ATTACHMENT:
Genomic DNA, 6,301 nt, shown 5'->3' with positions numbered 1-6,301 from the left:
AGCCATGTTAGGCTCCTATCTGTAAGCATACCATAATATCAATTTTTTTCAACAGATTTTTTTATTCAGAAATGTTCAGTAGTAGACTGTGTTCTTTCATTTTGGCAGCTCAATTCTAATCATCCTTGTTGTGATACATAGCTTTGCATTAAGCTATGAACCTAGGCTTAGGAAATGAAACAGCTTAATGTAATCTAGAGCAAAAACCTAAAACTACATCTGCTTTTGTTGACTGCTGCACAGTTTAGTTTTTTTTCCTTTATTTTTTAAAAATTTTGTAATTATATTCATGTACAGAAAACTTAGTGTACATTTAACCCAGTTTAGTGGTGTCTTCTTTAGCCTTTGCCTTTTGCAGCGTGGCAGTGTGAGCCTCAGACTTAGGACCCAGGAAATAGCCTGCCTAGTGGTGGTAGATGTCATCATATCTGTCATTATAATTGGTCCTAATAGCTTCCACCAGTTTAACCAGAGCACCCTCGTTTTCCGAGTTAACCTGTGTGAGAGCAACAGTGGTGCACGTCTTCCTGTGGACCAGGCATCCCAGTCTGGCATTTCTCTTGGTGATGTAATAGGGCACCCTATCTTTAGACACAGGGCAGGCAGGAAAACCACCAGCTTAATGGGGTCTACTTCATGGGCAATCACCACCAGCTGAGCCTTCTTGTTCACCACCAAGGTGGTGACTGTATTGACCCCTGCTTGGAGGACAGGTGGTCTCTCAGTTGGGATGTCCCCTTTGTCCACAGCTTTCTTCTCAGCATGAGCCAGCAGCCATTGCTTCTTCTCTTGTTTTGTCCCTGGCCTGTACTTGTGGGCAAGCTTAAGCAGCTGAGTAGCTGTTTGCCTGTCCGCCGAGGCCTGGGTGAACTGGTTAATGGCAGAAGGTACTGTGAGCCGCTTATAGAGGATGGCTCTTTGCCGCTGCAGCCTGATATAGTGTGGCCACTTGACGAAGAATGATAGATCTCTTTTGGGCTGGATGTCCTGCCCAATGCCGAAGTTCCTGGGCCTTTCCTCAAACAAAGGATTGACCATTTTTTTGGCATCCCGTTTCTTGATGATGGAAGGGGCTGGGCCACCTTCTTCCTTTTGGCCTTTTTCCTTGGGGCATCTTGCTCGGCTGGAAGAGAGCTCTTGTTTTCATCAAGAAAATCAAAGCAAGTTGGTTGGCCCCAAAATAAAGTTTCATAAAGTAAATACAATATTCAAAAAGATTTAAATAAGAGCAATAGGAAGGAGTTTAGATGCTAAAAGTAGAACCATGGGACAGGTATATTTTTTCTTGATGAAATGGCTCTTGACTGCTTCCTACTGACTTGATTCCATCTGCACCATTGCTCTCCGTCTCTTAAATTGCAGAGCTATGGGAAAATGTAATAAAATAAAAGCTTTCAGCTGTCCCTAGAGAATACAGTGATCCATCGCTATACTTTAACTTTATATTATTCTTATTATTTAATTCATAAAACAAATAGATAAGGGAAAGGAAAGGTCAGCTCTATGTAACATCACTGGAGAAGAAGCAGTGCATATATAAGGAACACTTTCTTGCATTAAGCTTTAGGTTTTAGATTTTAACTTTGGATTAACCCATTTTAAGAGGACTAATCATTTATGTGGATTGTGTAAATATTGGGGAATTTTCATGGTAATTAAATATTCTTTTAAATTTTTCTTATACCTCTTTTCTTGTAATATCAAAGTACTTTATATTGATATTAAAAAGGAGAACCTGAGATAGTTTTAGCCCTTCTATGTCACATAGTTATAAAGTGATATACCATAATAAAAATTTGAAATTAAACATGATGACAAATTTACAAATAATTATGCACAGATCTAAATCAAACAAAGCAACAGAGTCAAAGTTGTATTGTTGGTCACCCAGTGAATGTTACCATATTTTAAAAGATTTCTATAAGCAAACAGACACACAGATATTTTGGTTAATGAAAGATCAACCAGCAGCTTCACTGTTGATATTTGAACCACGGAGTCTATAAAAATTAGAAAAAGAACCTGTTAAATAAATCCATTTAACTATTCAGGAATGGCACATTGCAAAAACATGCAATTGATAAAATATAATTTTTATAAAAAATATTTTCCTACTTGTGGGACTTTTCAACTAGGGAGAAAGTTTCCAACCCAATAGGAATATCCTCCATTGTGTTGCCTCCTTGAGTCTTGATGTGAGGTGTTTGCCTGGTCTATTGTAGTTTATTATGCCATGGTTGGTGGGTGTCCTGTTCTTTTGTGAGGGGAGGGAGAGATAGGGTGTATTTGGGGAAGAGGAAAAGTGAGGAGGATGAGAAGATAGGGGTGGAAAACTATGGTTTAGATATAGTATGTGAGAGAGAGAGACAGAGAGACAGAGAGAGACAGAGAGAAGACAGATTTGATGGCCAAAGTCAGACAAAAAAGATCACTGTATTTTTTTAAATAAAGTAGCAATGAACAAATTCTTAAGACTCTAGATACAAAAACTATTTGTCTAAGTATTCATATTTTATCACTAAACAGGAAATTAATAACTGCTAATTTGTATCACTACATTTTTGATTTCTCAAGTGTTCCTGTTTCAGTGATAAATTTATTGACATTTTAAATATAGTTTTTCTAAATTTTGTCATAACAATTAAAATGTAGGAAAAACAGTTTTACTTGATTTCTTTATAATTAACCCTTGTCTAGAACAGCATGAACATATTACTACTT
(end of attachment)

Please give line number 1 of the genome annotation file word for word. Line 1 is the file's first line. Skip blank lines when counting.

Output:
Genomic DNA, 6,301 nt, shown 5'->3' with positions numbered 1-6,301 from the left: